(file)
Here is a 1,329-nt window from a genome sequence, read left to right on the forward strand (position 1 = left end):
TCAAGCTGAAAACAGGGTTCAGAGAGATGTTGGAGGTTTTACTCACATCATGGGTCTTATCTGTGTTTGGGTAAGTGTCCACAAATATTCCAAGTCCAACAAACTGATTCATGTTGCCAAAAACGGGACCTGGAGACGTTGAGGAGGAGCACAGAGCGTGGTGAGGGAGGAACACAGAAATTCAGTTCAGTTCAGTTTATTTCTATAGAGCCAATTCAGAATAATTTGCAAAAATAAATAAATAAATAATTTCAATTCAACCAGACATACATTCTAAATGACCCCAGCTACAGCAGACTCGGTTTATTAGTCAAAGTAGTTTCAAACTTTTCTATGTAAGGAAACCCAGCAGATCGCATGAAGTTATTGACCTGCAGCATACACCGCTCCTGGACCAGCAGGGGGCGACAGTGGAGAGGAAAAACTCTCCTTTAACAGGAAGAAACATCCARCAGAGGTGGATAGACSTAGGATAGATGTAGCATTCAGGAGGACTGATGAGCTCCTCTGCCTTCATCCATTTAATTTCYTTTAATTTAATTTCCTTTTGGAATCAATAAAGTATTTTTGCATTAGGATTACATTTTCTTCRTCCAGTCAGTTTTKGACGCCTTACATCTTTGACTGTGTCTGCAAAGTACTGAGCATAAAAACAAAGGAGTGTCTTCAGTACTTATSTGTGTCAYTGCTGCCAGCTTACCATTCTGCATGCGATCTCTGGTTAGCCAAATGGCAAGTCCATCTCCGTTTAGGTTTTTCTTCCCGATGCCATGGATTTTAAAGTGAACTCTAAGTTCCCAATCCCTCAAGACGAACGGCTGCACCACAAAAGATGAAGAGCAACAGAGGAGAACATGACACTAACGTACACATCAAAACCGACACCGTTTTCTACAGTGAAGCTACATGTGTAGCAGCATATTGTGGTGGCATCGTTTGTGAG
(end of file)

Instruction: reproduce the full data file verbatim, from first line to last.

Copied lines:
Here is a 1,329-nt window from a genome sequence, read left to right on the forward strand (position 1 = left end):
TCAAGCTGAAAACAGGGTTCAGAGAGATGTTGGAGGTTTTACTCACATCATGGGTCTTATCTGTGTTTGGGTAAGTGTCCACAAATATTCCAAGTCCAACAAACTGATTCATGTTGCCAAAAACGGGACCTGGAGACGTTGAGGAGGAGCACAGAGCGTGGTGAGGGAGGAACACAGAAATTCAGTTCAGTTCAGTTTATTTCTATAGAGCCAATTCAGAATAATTTGCAAAAATAAATAAATAAATAATTTCAATTCAACCAGACATACATTCTAAATGACCCCAGCTACAGCAGACTCGGTTTATTAGTCAAAGTAGTTTCAAACTTTTCTATGTAAGGAAACCCAGCAGATCGCATGAAGTTATTGACCTGCAGCATACACCGCTCCTGGACCAGCAGGGGGCGACAGTGGAGAGGAAAAACTCTCCTTTAACAGGAAGAAACATCCARCAGAGGTGGATAGACSTAGGATAGATGTAGCATTCAGGAGGACTGATGAGCTCCTCTGCCTTCATCCATTTAATTTCYTTTAATTTAATTTCCTTTTGGAATCAATAAAGTATTTTTGCATTAGGATTACATTTTCTTCRTCCAGTCAGTTTTKGACGCCTTACATCTTTGACTGTGTCTGCAAAGTACTGAGCATAAAAACAAAGGAGTGTCTTCAGTACTTATSTGTGTCAYTGCTGCCAGCTTACCATTCTGCATGCGATCTCTGGTTAGCCAAATGGCAAGTCCATCTCCGTTTAGGTTTTTCTTCCCGATGCCATGGATTTTAAAGTGAACTCTAAGTTCCCAATCCCTCAAGACGAACGGCTGCACCACAAAAGATGAAGAGCAACAGAGGAGAACATGACACTAACGTACACATCAAAACCGACACCGTTTTCTACAGTGAAGCTACATGTGTAGCAGCATATTGTGGTGGCATCGTTTGTGAG